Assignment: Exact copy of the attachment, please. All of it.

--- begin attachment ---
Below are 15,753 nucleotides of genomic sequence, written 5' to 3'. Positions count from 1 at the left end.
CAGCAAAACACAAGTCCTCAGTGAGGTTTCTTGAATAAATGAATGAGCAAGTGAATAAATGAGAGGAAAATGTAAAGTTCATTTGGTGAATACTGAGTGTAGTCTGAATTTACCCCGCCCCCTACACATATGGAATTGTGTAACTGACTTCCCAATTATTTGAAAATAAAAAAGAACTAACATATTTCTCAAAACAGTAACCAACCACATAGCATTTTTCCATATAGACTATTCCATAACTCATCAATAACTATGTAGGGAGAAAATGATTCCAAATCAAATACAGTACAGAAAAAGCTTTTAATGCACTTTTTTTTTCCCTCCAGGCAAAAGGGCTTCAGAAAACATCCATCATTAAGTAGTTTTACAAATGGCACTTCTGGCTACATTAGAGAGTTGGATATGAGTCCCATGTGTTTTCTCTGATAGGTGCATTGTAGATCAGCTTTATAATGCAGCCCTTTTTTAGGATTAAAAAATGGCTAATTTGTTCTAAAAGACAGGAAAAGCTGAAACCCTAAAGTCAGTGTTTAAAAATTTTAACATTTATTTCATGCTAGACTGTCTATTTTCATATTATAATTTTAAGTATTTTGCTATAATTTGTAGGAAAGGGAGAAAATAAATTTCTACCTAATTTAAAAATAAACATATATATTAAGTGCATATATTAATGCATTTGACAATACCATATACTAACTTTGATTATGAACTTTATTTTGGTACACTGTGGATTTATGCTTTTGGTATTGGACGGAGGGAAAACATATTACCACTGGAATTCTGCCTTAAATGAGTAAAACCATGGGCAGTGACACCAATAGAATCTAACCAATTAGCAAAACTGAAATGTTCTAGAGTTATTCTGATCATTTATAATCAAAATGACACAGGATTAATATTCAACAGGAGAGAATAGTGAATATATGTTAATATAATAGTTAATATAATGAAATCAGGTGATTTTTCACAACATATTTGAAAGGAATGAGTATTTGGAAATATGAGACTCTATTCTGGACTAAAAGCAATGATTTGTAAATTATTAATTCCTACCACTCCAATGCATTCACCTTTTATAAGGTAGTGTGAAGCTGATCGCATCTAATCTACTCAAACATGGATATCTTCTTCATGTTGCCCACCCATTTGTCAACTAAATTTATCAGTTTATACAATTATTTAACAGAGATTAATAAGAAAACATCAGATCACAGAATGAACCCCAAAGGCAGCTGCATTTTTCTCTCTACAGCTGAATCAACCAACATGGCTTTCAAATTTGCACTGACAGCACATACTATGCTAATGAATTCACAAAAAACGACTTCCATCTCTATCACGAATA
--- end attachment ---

Below are 15,753 nucleotides of genomic sequence, written 5' to 3'. Positions count from 1 at the left end.
CAGCAAAACACAAGTCCTCAGTGAGGTTTCTTGAATAAATGAATGAGCAAGTGAATAAATGAGAGGAAAATGTAAAGTTCATTTGGTGAATACTGAGTGTAGTCTGAATTTACCCCGCCCCCTACACATATGGAATTGTGTAACTGACTTCCCAATTATTTGAAAATAAAAAAGAACTAACATATTTCTCAAAACAGTAACCAACCACATAGCATTTTTCCATATAGACTATTCCATAACTCATCAATAACTATGTAGGGAGAAAATGATTCCAAATCAAATACAGTACAGAAAAAGCTTTTAATGCACTTTTTTTTTCCCTCCAGGCAAAAGGGCTTCAGAAAACATCCATCATTAAGTAGTTTTACAAATGGCACTTCTGGCTACATTAGAGAGTTGGATATGAGTCCCATGTGTTTTCTCTGATAGGTGCATTGTAGATCAGCTTTATAATGCAGCCCTTTTTTAGGATTAAAAAATGGCTAATTTGTTCTAAAAGACAGGAAAAGCTGAAACCCTAAAGTCAGTGTTTAAAAATTTTAACATTTATTTCATGCTAGACTGTCTATTTTCATATTATAATTTTAAGTATTTTGCTATAATTTGTAGGAAAGGGAGAAAATAAATTTCTACCTAATTTAAAAATAAACATATATATTAAGTGCATATATTAATGCATTTGACAATACCATATACTAACTTTGATTATGAACTTTATTTTGGTACACTGTGGATTTATGCTTTTGGTATTGGACGGAGGGAAAACATATTACCACTGGAATTCTGCCTTAAATGAGTAAAACCATGGGCAGTGACACCAATAGAATCTAACCAATTAGCAAAACTGAAATGTTCTAGAGTTATTCTGATCATTTATAATCAAAATGACACAGGATTAATATTCAACAGGAGAGAATAGTGAATATATGTTAATATAATAGTTAATATAATGAAATCAGGTGATTTTTCACAACATATTTGAAAGGAATGAGTATTTGGAAATATGAGACTCTATTCTGGACTAAAAGCAATGATTTGTAAATTATTAATTCCTACCACTCCAATGCATTCACCTTTTATAAGGTAGTGTGAAGCTGATCGCATCTAATCTACTCAAACATGGATATCTTCTTCATGTTGCCCACCCATTTGTCAACTAAATTTATCAGTTTATACAATTATTTAACAGAGATTAATAAGAAAACATCAGATCACAGAATGAACCCCAAAGGCAGCTGCATTTTTCTCTCTACAGCTGAATCAACCAACATGGCTTTCAAATTTGCACTGACAGCACATACTATGCTAATGAATTCACAAAAAACGACTTCCATCTCTATCACGAATA